For the third time, a representative from the federal government yesterday reiterated to Cincinnati officials that if the $132.8 million streetcar project is canceled, the city would lose $40.9 million in federal funds and another $4 million would be left to the discretion of the state government, which could allocate the money anywhere in Ohio. The repeated reminders are necessary as Mayor-elect John Cranley and the incoming City Council prepare to delay or potentially terminate the project once they take office in December. Federal Transit Administration (FTA) Chief Counsel Dorval Carter said even a mere delay could lead to the federal government restricting or outright terminating the federal grant deals. But Cranley, a long-time opponent of the streetcar project, appeared unfazed by the news at a press conference following Carter's thorough explanation. "If we have to, we’ll give the money back," he said.Cranley yesterday announced his intent to appoint Councilman-elect David Mann as his vice mayor. Cranley said Mann passed the "bus test," an unfortunate hypothetical scenario in which the mayor dies after being hit by a bus. Cranley also cited Mann's numerous accomplishments, ranging from achievements at Harvard University to previous stints as mayor when top vote-getter in the City Council race automatically assumed the position. Mann promised to work with Cranley to make his administration a success and respectfully disagree but move on when the two men differ.A Cincinnati Health Department report found life expectancy can vary by 20 years from one part of Cincinnati to another. Black men in particular can expect to live nearly 10 years less than white men. The Health Department said in a press release that it wants to find out why there's such a disparity.A Quinnipiac University poll shows Republican Gov. John Kasich still ahead of Democratic gubernatorial candidate Ed FitzGerald in a 44 to 37 percent match-up, but FitzGerald is gaining ground. About 71 percent of Ohioans in the poll said they don't know enough about FitzGerald to form an opinion about him, so FitzGerald still has time to build positive name recognition while Kasich has an opportunity to paint his opponent in a negative light before the November 2014 election.Hamilton County Prosecutor Joe Deters might be investigated by the Hamilton County Board of Elections for improperly voting.Councilwoman Laure Quinlivan asked the Hamilton County Board of Elections to cancel an automatic recount of the Nov. 5 vote, which Quinlivan was entitled to after she placed 10th place in the City Council race by only 859 votes.The grand jury for the Steubenville, Ohio, rape investigation indicted four people, including a school superintendent.Four Ohio corrections officers were fired over the escape of an inmate serving a life sentence for rape, officials announced Monday.The University of Cincinnati is aiming for an attendance record when it hosts Louisville for a Dec. 5 game at Nippert Stadium.The deadline to select Medicare coverage is Dec. 7 at midnight.Scientists could be on the verge of learning how to erase and rewrite memories.Morning News and Stuff will most likely be out of service until Monday, Dec. 2 as CityBeat staff celebrates the Thanksgiving holiday.Follow CityBeat on Twitter:• Main: @CityBeatCincy• News: @CityBeat_News• Music: @CityBeatMusic• German Lopez: @germanrlopez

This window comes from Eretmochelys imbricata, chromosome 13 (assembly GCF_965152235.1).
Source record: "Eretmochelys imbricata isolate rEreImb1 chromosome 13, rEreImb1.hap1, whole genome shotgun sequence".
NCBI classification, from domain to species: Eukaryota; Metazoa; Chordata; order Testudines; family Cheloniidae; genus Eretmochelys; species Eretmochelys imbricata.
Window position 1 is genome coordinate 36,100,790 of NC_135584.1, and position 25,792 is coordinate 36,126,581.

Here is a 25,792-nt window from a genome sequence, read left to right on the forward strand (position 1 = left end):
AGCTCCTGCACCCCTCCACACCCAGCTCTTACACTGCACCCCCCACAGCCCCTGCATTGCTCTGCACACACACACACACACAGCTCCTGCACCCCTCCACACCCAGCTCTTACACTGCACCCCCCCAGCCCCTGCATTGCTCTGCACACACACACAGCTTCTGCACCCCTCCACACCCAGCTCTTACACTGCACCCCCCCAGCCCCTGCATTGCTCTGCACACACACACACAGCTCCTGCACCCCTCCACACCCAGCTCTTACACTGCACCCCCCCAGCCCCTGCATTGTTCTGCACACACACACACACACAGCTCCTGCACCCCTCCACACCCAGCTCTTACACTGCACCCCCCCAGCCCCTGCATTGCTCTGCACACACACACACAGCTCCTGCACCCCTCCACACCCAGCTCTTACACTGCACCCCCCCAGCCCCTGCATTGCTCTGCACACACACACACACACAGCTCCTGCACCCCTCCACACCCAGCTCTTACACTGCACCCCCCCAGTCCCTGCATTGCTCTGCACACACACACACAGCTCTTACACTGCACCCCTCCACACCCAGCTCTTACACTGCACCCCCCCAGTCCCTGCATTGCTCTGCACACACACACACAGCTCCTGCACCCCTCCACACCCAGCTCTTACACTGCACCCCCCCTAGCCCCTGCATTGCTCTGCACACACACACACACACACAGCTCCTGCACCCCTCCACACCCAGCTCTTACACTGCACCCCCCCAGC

by German Lopez 11.25.2013
Posted In: News, City Council, Mayor, Streetcar at 02:25 PM | Permalink | Comments (1)
 
 
streetcar

FTA: City to Lose Federal Funds If Streetcar Is Canceled

Clarification necessary as mayor-elect discusses canceling project

Although it has already been explicitly stated in two letters from the federal government, Federal Transit Administration (FTA) Chief Counsel Dorval Carter on Monday reiterated that if Cincinnati were to unravel the $132.8 million streetcar project, the city would lose $40.9 million in federal grants and another $4 million in federal funds would be transferred to the state government, which could appropriate the money to any project in Ohio. The clarification is necessary because Mayor-elect John Cranley and a majority of the incoming City Council are looking into pausing and potentially canceling the streetcar project once they take office in December. Cranley says he will lobby the federal government to reallocate the federal funds, even though the federal government has repeatedly insisted it’s not going to happen.Carter joined City Council’s Budget and Finance Committee on the phone on Monday to walk council members through the legal technicalities involved in cancellation and how the federal government would react to such circumstances. According to Carter, merely delaying the project at this point would break the city’s agreement with the federal government and lead the federal government to restrict the federal funds, ask the city to repay the money it already spent or terminate the deal altogether. Still, Carter said cancellation might not hurt the city’s chances, at least from a legal perspective, of obtaining federal funds for other projects. “It will not preclude you from pursuing other projects,” he said. “You would just have to pursue those on their own merits.” But Carter agreed with Vice Mayor Roxanne Qualls that the city’s credibility could be weakened if the streetcar project were canceled.President Barack Obama’s administration has prioritized light rail projects like the streetcar, according to Carter, so the reclaimed federal money would likely go to other cities pursuing similarly ambitious transit projects. At a press conference following the council meeting, Cranley appeared unfazed by the news.“If we have to, we’ll give the money back,” he said.Although much noise was made about the council meeting, there wasn’t much news in the way of substance. The federal government already outlined the cancellation costs in separate letters sent to Mayor Mark Mallory in June and earlier in November.